?And everyone is a racer. If you doubt that, you've obviously never driven in New York City during rush hour. Look closely at the driver of that Japanese luxury car. He's just as miffed as you the racer is at having to drive fifty-five miles per hour when the speedometer on the car clearly reads one hundred and fifty. Why can't we drive it at that speed if the car can come close to it. Man, just look at him fiddling with the knobs pretending to be tuning the radio into a station. We racers know what he is really doing is setting the frequency of his imaginary laser beam roadblock remover system. You know the ones; they make little bomb sounds as we pretend we are obliterating our foes on the drive home.
If you really want to annoy him, honk your horn, tailgate him for a few seconds then cut in front of him. When he reaches his boiling point, slam on your brakes and drive slower than you were both going previously. then apply your brakes and drive slower than you were driving before you cut him off. His typical response will be one of anger, an anger borne of the pent-up frustrations of living in a high tech world and being legislated into a low-tech existence. Our driver will invariably stab the gas pedal and swerve out of the lane in an attempt to pass you back. You, in turn, speed up, knowing that his intent is to block pass you at the first opportunity, then brake check you just so you get the message.
And so this high-speed game of "chicken" unfolds on any highway others will graciously move over to let the two road-warriors carry on with the spectacle. I've participated in a more than a few such duels myself though lately I choose to be a bystander to other people's road rage. This emotionally charged ego-tripping could be very dangerous to anyone near the scene.
Society says we should be punished for breaking their law of a maximum velocity of fifty-five miles per hour (in New York at least). Most racers will try to get away with as much as we can, just like on the track and usually have the skills to pull it off. The typical driver lacks all of the needed skills and courage to indulge themselves and so after one or more two hundred dollar speeding tickets, the potential racer's lust for life is usually squashed flatter than Spongebob in the Arizona desert. They usually go home more frustrated, angrier, and two bills poorer. I'm glad I race motorcycles; I'm glad I have a family of people who know and think and feel exactly as I do... we are fortunate to be real racers.
Drivers aren't the only ones who are acting crazy either. Anyone who has walked or driven in Manhattan can attest to the fact that the craziest of all humans is not "Checkered Cabbus-Weavus"; that honor belongs to "Pedestrius Al-sue-yerbutt", the dreaded New York City pedestrian.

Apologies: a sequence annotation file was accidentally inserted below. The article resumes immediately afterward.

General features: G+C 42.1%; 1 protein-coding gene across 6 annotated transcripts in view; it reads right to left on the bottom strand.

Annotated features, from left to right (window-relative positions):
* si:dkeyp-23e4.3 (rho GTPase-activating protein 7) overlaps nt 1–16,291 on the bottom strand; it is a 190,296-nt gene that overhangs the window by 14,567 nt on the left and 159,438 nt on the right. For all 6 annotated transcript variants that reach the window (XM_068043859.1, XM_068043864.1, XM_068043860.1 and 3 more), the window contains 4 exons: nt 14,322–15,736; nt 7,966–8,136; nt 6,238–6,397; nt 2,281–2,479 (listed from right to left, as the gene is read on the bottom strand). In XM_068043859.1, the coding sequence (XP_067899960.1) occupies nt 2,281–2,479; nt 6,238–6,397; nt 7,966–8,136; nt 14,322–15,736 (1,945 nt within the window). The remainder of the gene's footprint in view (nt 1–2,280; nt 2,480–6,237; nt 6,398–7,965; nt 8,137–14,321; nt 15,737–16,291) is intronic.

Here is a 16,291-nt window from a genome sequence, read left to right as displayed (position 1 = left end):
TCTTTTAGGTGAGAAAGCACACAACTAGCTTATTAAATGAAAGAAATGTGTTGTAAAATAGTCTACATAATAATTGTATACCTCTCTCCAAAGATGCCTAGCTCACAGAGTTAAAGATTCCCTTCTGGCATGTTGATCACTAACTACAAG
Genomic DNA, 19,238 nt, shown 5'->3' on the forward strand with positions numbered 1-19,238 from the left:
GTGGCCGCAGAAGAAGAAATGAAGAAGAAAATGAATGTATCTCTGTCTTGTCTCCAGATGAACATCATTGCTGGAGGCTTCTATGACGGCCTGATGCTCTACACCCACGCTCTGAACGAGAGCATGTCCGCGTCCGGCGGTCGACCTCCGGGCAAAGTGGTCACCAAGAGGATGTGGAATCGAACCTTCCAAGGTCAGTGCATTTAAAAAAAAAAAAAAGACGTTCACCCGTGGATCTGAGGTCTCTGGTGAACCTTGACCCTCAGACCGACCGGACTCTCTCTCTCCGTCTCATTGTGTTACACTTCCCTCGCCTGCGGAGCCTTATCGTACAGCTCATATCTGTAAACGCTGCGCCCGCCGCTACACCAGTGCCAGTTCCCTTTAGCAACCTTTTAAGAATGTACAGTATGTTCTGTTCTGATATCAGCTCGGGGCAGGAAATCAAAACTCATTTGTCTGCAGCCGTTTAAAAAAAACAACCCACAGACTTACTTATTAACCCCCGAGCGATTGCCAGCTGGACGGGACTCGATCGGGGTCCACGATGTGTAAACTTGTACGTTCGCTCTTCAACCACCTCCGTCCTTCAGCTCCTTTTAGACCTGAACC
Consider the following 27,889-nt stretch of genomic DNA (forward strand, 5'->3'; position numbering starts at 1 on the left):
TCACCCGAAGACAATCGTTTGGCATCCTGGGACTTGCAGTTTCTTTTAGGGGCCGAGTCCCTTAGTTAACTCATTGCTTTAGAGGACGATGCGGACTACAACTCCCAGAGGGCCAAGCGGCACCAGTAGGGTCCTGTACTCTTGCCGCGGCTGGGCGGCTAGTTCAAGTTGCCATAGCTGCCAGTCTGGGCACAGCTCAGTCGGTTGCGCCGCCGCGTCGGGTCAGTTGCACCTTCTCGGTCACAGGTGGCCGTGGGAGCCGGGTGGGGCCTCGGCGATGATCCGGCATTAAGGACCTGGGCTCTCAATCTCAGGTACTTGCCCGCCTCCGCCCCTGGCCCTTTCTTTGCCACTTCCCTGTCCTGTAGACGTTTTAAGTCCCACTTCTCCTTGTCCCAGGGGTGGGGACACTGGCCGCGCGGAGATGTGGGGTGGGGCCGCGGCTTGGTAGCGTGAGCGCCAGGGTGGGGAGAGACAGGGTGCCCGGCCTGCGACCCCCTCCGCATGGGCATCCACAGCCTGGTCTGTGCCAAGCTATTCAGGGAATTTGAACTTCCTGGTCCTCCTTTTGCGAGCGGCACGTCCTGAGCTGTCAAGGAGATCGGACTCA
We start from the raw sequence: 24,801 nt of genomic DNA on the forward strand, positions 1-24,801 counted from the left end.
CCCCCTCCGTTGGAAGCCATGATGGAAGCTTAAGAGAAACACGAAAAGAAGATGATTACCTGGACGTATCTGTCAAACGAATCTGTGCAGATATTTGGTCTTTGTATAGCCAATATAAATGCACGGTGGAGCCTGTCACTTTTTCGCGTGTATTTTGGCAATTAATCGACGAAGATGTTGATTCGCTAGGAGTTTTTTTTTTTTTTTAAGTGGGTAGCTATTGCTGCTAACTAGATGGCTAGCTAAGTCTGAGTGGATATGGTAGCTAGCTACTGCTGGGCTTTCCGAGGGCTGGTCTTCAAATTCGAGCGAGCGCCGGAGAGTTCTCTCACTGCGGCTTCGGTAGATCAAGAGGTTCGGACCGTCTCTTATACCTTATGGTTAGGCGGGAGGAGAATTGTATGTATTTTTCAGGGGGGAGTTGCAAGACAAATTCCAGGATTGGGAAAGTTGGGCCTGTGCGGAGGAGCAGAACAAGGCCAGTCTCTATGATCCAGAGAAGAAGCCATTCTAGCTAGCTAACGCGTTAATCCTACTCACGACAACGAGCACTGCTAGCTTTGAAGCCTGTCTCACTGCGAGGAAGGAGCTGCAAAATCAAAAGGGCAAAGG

No other form of life on the planet is capable of staring into the eyes of the errant tractor-trailer driver and then stepping nonchalantly into the path of his serpentine behemoth. If you've never seen eighteen thousand pounds of truck with all the wheels locked up you don't know what you're missing. The puff of blue smoke in the distance alerts one to the presence of "Pedestrius Al-su-yerbutt."
While the truck driver shakes uncontrollably, trying to bring his heartbeat back below the three hundred mark, "Pedestrius Al-su-yerbutt" flashes an ear to ear grin. And why shouldn't they, they've just looked fear and death in the face and walked away unscathed. Others can only look on in amazement; children will point in their direction with wonder and awe. They are momentarily idolized as they relish fifteen seconds worth of their fifteen minutes of fame. They will be on the tongues of everyone who saw their gutsy moves,
"Holy cripes, did you see that?"
I'm glad I race motorcycles; I'm glad I have a family of people who know and think and feel exactly as I do... we are fortunate to be real racers and have our outlet.
Before we forget that this is a moto-cross story, let me get to the heart of the matter. The point is simply how much we as off road riders and racers have to be grateful for. Unlike the road-rager and "Pedestrius Al-sue-yerbutt," we don't have to drive our cars at one hundred and twenty miles per hour, nor do we have to tempt fate by stepping in front of speeding trucks just to feel that surge of adrenaline. Thank God we are real racers... I do. We aren't as unlucky as the folks who live out the two examples of non-racers.
We are the normal; we can take out our frustrations on machines that were designed to be the healers of our pressures and frustrations. We have moto-cross and the woods to keep us sane. How lucky we are indeed. I'm glad I race motorcycles; I'm glad I have a family of people who know and think and feel exactly as I do... I am fortunate to be among real racers. So when next you are privy to witness any of the afore mentioned dramas, you'll know? people are crazy, and everyone is a racer.
*7 years covering professional motocross racing for Cycle News, mxlarge.com, motocross.com, and mxwired.com
*amateur motocross racer
*screenwriter - seeking representation-
*8 year columnist for several motocross papers and magazines